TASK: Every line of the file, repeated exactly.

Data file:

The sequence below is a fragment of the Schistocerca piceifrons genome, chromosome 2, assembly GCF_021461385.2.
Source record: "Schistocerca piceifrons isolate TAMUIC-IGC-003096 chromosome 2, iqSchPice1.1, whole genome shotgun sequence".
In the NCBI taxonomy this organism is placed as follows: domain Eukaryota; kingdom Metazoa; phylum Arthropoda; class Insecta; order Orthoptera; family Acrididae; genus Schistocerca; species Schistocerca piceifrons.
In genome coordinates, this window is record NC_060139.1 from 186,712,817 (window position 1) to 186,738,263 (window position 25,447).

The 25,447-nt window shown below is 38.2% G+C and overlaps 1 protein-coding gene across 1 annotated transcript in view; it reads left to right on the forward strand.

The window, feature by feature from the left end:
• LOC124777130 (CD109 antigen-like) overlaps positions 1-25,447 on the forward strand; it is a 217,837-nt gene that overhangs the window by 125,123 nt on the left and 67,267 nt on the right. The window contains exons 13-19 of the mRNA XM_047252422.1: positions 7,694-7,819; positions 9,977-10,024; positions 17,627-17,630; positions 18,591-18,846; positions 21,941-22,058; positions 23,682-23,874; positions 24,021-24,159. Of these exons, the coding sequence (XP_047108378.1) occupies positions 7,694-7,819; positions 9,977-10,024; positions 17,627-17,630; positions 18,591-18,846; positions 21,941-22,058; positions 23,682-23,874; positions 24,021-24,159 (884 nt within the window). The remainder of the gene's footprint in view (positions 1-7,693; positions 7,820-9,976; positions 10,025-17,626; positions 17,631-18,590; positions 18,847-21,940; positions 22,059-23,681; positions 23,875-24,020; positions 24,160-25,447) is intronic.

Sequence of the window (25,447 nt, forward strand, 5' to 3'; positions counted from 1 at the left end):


The sequence below is a fragment of the Schistocerca piceifrons genome, chromosome 2, assembly GCF_021461385.2.
Source record: "Schistocerca piceifrons isolate TAMUIC-IGC-003096 chromosome 2, iqSchPice1.1, whole genome shotgun sequence".
In the NCBI taxonomy this organism is placed as follows: domain Eukaryota; kingdom Metazoa; phylum Arthropoda; class Insecta; order Orthoptera; family Acrididae; genus Schistocerca; species Schistocerca piceifrons.
In genome coordinates, this window is record NC_060139.1 from 186,712,817 (window position 1) to 186,738,263 (window position 25,447).

The 25,447-nt window shown below is 38.2% G+C and overlaps 1 protein-coding gene across 1 annotated transcript in view; it reads left to right on the forward strand.

The window, feature by feature from the left end:
• LOC124777130 (CD109 antigen-like) overlaps positions 1-25,447 on the forward strand; it is a 217,837-nt gene that overhangs the window by 125,123 nt on the left and 67,267 nt on the right. The window contains exons 13-19 of the mRNA XM_047252422.1: positions 7,694-7,819; positions 9,977-10,024; positions 17,627-17,630; positions 18,591-18,846; positions 21,941-22,058; positions 23,682-23,874; positions 24,021-24,159. Of these exons, the coding sequence (XP_047108378.1) occupies positions 7,694-7,819; positions 9,977-10,024; positions 17,627-17,630; positions 18,591-18,846; positions 21,941-22,058; positions 23,682-23,874; positions 24,021-24,159 (884 nt within the window). The remainder of the gene's footprint in view (positions 1-7,693; positions 7,820-9,976; positions 10,025-17,626; positions 17,631-18,590; positions 18,847-21,940; positions 22,059-23,681; positions 23,875-24,020; positions 24,160-25,447) is intronic.

Sequence of the window (25,447 nt, forward strand, 5' to 3'; positions counted from 1 at the left end):